This report studies the impact of defense restructuring in Southeast Los Angeles County and makes recommendations for economic development. Southeast Los Angeles has been the manufacturing core of the Los Angeles region since the 1920s. The subregion suffered the collapse of heavy manufacturing industries such as automobiles, steel, and tires in the 1970s and early 1980s, and is now enduring severe job loss in the restructuring defense sector. Southeast Los Angeles faces immense challenges in overcoming the effects of industrial decline and creating high-quality jobs for its residents.
Summary of Findings About Industry Job Trends.
Trends in Los Angeles County’s manufacturing employment have been determined by trends in aerospace employment. Between 1977 and 1994, employment in the non-durable manufacturing industries was relatively stable, as declines in some industries were offset by gains in other industries (e.g., apparel). In contrast to this stability, employment change in the durable manufacturing industries followed employment change in aerospace. In 1992, the aerospace industry employed 22 percent of the county’s manufacturing workers; and 38 percent of the workers in durable manufacturing industries.2. The decline of employment in aerospace and other durable manufacturing industries has contributed to increased polarization of jobs and incomes in Los Angeles County. In the manufacturing sector, this trend is highlighted by the emergence of the low-wage Apparel and Textiles industry. In the non-manufacturing sectors, this trend is seen in the importance of both high-wage industries such as Health Services, Motion Pictures, and Finance and low-wage industries such as Eating and Drinking Places, Business Services, and Wholesale and Retail Trade.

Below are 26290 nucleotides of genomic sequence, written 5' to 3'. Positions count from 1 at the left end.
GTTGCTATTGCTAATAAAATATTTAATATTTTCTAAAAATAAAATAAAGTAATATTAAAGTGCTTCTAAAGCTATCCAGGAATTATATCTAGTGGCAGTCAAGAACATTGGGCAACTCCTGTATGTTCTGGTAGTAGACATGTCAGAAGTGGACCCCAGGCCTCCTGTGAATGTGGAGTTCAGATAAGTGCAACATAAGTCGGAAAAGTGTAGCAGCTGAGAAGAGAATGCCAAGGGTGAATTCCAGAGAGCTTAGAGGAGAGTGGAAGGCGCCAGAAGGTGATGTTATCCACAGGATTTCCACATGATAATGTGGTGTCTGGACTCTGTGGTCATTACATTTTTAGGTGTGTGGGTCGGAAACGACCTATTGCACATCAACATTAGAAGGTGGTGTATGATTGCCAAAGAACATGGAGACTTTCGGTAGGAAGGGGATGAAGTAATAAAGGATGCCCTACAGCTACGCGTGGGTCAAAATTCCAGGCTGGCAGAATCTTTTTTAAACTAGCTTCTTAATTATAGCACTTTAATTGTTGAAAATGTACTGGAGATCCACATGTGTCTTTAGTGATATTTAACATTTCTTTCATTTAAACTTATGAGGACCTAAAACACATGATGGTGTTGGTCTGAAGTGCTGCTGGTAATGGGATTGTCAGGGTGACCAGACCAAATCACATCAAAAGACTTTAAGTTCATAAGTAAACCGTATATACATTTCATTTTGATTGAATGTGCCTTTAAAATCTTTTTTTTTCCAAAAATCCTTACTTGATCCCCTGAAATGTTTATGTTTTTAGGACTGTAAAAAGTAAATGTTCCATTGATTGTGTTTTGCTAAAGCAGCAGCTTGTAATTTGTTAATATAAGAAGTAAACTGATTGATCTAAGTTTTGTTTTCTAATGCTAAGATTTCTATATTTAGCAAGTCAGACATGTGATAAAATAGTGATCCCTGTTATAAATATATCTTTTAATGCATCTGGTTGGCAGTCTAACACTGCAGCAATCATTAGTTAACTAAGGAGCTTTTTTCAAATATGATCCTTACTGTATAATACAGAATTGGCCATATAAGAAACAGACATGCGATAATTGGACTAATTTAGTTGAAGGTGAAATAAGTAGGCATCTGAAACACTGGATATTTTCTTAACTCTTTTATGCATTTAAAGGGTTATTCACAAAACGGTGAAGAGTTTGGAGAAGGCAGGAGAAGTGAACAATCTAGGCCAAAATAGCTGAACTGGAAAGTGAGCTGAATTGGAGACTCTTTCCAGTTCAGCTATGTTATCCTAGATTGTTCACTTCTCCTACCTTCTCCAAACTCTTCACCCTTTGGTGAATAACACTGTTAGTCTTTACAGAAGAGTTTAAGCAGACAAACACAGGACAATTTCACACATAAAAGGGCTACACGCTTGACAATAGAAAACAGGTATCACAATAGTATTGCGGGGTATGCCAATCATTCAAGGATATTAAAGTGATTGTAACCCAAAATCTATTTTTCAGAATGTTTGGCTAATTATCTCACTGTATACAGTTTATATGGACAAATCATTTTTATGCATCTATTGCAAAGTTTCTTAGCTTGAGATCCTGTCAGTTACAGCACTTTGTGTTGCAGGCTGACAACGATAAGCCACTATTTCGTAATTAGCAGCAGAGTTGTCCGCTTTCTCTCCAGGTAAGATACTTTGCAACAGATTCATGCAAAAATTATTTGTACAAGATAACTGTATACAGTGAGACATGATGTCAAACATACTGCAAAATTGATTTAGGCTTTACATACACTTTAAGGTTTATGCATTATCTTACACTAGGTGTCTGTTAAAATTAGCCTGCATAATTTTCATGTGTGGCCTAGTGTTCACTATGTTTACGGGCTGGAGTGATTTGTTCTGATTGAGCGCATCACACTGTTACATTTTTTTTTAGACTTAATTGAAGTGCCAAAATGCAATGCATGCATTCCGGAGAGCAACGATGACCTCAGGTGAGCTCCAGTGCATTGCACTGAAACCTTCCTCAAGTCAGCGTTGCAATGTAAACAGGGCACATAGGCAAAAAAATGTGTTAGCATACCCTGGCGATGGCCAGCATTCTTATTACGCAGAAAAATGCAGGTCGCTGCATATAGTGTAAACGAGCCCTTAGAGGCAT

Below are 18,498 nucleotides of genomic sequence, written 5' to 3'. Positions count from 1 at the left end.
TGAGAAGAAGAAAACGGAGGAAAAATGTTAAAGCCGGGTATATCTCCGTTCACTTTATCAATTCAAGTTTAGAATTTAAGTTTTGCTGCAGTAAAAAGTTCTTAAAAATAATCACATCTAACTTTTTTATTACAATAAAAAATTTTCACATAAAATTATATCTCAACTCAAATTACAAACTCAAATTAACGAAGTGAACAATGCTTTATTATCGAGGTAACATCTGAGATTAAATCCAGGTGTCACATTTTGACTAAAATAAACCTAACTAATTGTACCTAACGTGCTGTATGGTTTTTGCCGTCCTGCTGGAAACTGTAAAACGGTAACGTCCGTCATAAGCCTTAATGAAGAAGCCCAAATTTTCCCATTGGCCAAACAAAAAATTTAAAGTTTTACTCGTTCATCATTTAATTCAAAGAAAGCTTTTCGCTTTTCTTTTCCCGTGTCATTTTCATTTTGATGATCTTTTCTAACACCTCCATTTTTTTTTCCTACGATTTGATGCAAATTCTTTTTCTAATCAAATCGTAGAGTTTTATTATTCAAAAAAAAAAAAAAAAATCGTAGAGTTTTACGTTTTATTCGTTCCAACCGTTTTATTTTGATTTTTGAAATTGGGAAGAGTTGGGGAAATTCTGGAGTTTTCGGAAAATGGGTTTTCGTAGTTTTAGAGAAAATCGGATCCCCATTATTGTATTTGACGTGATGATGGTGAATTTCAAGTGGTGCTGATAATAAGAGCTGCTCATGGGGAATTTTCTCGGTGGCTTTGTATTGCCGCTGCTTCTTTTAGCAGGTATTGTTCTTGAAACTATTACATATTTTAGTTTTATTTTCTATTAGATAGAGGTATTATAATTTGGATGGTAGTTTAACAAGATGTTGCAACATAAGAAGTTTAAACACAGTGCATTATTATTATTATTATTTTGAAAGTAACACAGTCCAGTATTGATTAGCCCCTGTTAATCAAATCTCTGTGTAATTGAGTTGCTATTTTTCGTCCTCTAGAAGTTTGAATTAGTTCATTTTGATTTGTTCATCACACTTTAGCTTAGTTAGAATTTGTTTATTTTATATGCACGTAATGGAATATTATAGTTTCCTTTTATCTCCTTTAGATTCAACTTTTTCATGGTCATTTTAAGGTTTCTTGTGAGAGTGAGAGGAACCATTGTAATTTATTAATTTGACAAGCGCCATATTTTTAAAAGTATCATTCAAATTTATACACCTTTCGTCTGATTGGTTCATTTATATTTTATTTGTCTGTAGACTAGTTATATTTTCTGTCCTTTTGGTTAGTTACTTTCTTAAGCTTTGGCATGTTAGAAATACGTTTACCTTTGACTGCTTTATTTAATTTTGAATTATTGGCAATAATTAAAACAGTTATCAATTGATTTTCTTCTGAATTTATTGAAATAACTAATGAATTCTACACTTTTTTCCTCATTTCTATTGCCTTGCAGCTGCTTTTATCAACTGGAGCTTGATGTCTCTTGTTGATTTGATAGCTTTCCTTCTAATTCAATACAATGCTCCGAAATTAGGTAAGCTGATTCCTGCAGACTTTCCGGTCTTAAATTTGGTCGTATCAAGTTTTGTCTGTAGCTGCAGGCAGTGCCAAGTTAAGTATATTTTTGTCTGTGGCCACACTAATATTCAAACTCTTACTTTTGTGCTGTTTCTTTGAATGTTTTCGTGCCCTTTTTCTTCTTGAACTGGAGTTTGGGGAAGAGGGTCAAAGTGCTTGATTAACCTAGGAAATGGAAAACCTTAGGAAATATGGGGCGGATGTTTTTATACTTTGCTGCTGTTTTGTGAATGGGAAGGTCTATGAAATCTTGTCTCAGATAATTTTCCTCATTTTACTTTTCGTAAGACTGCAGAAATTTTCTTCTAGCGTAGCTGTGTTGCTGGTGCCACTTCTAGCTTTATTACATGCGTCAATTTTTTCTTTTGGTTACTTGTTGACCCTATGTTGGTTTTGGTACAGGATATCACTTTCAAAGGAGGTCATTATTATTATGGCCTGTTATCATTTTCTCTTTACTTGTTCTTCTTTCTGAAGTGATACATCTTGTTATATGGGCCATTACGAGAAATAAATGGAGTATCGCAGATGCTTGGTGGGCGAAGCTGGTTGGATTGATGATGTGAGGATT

The most salient fact about SELAC’s employment structure is the importance of manufacturing. In 1992, manufacturing industries employed 263,900 workers in the SELAC subregion. This was 37 percent of the county’s manufacturing employment, and 29 percent of total employment in Southeast Los Angeles County.
Aerospace firms in the SELAC subregion employed 54,900 workers in 1992, or 35 percent of total county employment in aerospace.
Communities in Southeast Los Angeles County have been especially hard-hit by the decline of aerospace and durable manufacturing industries, due to the relatively high concentration of employment in defense-linked industries.
Summary of Findings About Laid-Off Workers and Retraining Needs
1. Twenty-nine percent of Los Angeles County’s displaced aerospace workers reside in SELAC communities, making it the most severely impacted region of the county.
2. SELAC residents are especially concentrated in machine operator and precision production occupations. Workers displaced from these occupations face wage deflation of as much as 50% when seeking to transfer their skills to related jobs outside aerospace.
3. Minorities make up nearly two-thirds of laid-off aerospace workers œ loss of these jobs is a multiethnic issue, having serious adverse impacts on all groups.
4. Half of laid-off aerospace workers have only a high school degree and one-fifth are not high school graduates. Specific vocational training received on the job, a 10% to 20% salary differential typically paid by defense employers, and employee benefits equalling 49% of salary have enabled these workers to achieve a level of productivity and standard of living that is extremely difficult for them to replicate outside the durable manufacturing sector.
5. Laid-off aerospace workers are typically mature adults with deep roots in the community, making it difficult to relocate and begin a new career. Forty percent are 45 years of age or older, and another 42% are between 31 and 44 years of age.
6. In fiscal year 1994-95 there were roughly 3 laid-off aerospace workers for every job opening utilizing aerospace-linked skills. Overall, job openings were scarcest for the most skilled workers: over 4 mechanics, first-line supervisors and natural scientists for every job opening, and 5 engineers and 6 managers for every opening.